For T1 mapping, a Look-Locker 2D gradient-echo sequence with inversion recovery pulse was acquired in a single breath-hold (TR 3.00 ms, TE 1.32 ms, flip angle 8°, 8-mm slice thickness, FOV 380 mm, matrix of 380 × 309, and scan time of 18 s). For the MRE, an echoplanar imaging (EPI) sequence (TR 1400 ms, TE 47 ms, 6-mm slice thickness, FOV 384 mm, matrix 384 × 384, and scan time 15 s) was used. To perform the MRE, a resoundant (Resoundant Inc., Rochester, MN, USA) was positioned on the right upper abdomen creating shear waves by continuous acoustic vibrations with a frequency of 60 Hz. To allow image acquisition in consistent positions, the patients were asked to hold their breath after expiration. Four slices were acquired for the T1 map and the MRE sequences centered at the level of the liver hilum to cover as much liver parenchyma as possible. T1 maps and liver stiffness (LS) maps were generated by the scanner software (Siemens MapIt).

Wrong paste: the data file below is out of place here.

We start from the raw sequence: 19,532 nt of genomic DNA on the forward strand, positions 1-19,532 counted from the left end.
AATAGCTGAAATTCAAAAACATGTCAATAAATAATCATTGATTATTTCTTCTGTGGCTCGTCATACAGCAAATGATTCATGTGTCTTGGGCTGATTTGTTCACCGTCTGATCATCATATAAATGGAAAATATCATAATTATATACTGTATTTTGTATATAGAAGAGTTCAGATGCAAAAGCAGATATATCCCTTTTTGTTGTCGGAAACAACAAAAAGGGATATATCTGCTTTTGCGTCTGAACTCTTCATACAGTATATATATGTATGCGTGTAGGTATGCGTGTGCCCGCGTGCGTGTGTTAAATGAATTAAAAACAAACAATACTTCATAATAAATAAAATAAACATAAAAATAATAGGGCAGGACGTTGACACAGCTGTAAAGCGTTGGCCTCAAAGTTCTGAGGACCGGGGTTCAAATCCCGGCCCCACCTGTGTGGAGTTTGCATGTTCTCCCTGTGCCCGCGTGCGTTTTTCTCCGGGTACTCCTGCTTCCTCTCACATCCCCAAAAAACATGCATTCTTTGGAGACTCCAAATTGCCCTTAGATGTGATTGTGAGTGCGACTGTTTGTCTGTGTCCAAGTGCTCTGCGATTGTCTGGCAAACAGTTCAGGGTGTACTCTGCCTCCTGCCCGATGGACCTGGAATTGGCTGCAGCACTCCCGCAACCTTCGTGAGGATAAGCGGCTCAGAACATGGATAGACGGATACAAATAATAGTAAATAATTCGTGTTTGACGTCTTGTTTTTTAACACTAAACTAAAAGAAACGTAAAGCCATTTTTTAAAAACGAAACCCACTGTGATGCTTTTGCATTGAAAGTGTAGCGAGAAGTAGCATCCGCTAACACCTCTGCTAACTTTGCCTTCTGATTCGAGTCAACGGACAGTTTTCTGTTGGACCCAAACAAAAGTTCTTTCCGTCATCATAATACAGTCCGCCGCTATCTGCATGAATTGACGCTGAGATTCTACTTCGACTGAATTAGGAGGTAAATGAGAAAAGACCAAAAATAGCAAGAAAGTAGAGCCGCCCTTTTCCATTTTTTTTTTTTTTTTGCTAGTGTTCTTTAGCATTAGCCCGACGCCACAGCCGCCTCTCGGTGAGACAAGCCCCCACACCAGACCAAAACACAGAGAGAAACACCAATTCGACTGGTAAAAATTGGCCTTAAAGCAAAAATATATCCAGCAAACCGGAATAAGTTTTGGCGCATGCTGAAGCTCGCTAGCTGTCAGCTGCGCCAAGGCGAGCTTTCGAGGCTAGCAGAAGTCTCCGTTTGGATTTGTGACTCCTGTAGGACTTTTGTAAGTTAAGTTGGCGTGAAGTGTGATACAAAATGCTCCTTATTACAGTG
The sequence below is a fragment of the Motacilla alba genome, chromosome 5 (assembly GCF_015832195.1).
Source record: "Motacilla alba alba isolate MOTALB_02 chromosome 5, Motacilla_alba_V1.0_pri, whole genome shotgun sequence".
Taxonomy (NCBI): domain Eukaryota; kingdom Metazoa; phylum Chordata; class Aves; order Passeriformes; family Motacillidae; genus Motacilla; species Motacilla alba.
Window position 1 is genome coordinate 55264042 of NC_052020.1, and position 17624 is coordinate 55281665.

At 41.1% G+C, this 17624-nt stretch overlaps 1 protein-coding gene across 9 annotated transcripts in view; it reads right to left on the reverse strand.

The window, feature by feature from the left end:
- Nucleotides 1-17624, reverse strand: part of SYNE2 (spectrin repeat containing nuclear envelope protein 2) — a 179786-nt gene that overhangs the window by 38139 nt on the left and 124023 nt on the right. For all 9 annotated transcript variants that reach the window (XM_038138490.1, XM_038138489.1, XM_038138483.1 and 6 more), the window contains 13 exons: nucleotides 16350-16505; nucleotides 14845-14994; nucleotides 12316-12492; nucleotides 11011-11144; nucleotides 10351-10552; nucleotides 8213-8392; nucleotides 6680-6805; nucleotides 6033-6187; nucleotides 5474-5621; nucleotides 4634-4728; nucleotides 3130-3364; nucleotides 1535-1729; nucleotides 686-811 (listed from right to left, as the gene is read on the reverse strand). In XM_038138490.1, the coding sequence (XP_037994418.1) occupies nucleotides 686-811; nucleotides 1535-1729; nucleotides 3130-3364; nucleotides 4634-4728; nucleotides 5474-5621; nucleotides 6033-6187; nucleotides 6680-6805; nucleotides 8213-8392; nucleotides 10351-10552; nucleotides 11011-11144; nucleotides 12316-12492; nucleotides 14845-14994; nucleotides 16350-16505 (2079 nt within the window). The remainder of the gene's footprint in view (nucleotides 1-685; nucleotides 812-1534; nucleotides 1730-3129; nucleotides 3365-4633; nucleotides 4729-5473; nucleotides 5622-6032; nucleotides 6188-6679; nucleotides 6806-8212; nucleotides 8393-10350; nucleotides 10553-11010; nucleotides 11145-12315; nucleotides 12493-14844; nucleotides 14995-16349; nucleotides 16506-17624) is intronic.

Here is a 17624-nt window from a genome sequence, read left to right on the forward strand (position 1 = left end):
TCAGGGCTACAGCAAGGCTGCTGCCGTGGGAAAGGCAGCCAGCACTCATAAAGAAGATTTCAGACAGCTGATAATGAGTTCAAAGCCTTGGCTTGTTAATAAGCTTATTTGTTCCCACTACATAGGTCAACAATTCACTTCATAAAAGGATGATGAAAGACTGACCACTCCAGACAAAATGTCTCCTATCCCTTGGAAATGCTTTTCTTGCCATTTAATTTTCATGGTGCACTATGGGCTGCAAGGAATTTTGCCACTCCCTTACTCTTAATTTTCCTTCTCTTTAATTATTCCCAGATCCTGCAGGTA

Image analysis

Image analysis was performed by two readers independently (3 and 2 years of experience in abdominal MRI). For the measurements of T1 and LS values, the program ImageJ was used (Image J 1.52 k, Wayne Rasband National Institutes of Health, USA). Regions of interest (ROI) were drawn on MRE LS confidence maps by looking at the wave images and the anatomical information of the magnitude images: two ROIs were drawn in the right liver—one in segment V/VI and one in segment VII/VIII—whenever possible. The biggest ROI size possible was obtained avoiding large vessels. The T1 map images and MRE images were scaled to the same size to achieve the same ROI size and ROIs were copied from the MRE images to the same organ position on T1 map images with the help of the anatomical MR images (Fig. 1). The mean value and standard deviation of the ROI were determined.

Fig. 1
figure 1

Example of the identical size and positioning of the ROI on the T1 map and MRE confidence map performed with ImageJ

Statistical analysis